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Lessons from an Emergency Room Nightmare

Several people made mistakes in my wife's care. The worst and most deadly mistake was ours.

I held my wife Veronica's hand as the technician applied cool gel to her chest. At first, the ultrasound images were the fuzzy black-and-whites I remembered from before our daughters Rebecca and Hannah were born. After a few touches to the LCD screen, a breathtaking three-dimensional movie began to run. It featured Veronica's heart, its thick walls beating yellow against a black background.

The technician maneuvered a trackball to reveal the various parts undulating in unison. Colored regions displayed blood velocity and turbulence through the different chambers. Suspended in virtual space, Veronica's heart looked every millimeter the impregnable pump I had always assumed it was.

Veronica is 46, does four hard workouts every week on the stepping machine, eats sensibly, and has a resting pulse of 60. So when she woke me at 2 A.M. and calmly reported funny chest pains radiating to her shoulder blades and down her arms, the obvious came to mind, but it was hard to really believe. Veronica and Rebecca had been coughing and feverish for a week. The three of us had embarrassing cold sores. Acid reflux, a sore diaphragm -- anything seemed more likely than a heart attack.

You need a hard head and a soft heart to manage a loved one's medical emergency. It's surprisingly easy for smart people to be nudged by circumstance and human frailty into doing careless or foolish things. We had two sleeping daughters across the hall. The thought of them waking up to flashing ambulance lights was daunting. We worried about leaving them or dragging them to an emergency room. Still, Veronica had never felt anything like this. We had to do something. So we threw on some clothes, and drove to the 24-hour urgent-care center a half-mile from our house.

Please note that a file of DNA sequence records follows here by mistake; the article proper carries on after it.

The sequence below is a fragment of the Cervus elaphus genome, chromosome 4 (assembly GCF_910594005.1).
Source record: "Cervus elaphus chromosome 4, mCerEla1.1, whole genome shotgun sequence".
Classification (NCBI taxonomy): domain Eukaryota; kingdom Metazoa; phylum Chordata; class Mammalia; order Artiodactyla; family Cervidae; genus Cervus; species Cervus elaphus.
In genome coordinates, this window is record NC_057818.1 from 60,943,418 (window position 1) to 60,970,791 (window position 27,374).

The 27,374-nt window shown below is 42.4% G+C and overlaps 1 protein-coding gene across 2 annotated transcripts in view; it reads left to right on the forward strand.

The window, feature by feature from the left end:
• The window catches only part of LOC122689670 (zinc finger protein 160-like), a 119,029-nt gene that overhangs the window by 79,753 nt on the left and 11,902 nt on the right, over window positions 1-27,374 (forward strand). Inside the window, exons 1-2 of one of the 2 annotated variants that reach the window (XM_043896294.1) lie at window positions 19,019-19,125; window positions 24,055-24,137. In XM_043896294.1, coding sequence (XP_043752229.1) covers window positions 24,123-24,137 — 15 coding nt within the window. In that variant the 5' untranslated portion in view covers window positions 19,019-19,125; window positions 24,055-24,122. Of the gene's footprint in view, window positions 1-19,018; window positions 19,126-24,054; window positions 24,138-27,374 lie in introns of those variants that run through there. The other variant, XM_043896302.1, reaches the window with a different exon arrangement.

Several people made mistakes in Veronica's care. The worst and most deadly mistake was ours: going to this urgent-care center. Veronica's symptoms demanded a 911 call. I knew better -- or I certainly should have. I am a certified expert, director of the University of Chicago Center for Health Administration Studies. I've served on expert panels of the Institute of Medicine, no less.

I was swayed to discount what was happening -- Veronica, a clinical nurse specialist, was, too -- by disbelief, by her recent illness, and by her general fitness. We were also swayed by the expected hassle and expense of an ER visit. We envisioned paying a large bill to be prescribed some Tums. Last year, Veronica went out-of-network for urgent care. That cost $700.

In part, we hesitated because that was exactly what the modern health-insurance system is designed to make us do. A quarter-century ago, the RAND Health Insurance Experiment (HIE) established the basic argument for deductibles and co-payments in insurance. HIE remains the most important policy experiment in American history. Its most potent finding was that people who got free care used 40 percent more services than did others assigned to cost-sharing plans. Yet the free care produced little measurable additional benefit for the average patient. These results are often cited in support of co-payments and deductibles designed to discourage inappropriate care. Policy-makers and payers are particularly concerned about the real and alleged over-use of emergency care. Charging higher co-payments is one obvious response.

It seems counterintuitive that demand for ER services would be sensitive to price. If you slice off your finger with a steak knife, you won't be thinking about the money. Yet it turns out that many ailments -- Veronica's included -- are ambiguous, and so price matters. RAND investigators found that individuals in cost-sharing plans reduced ER use by one-third when compared with the free-care group.

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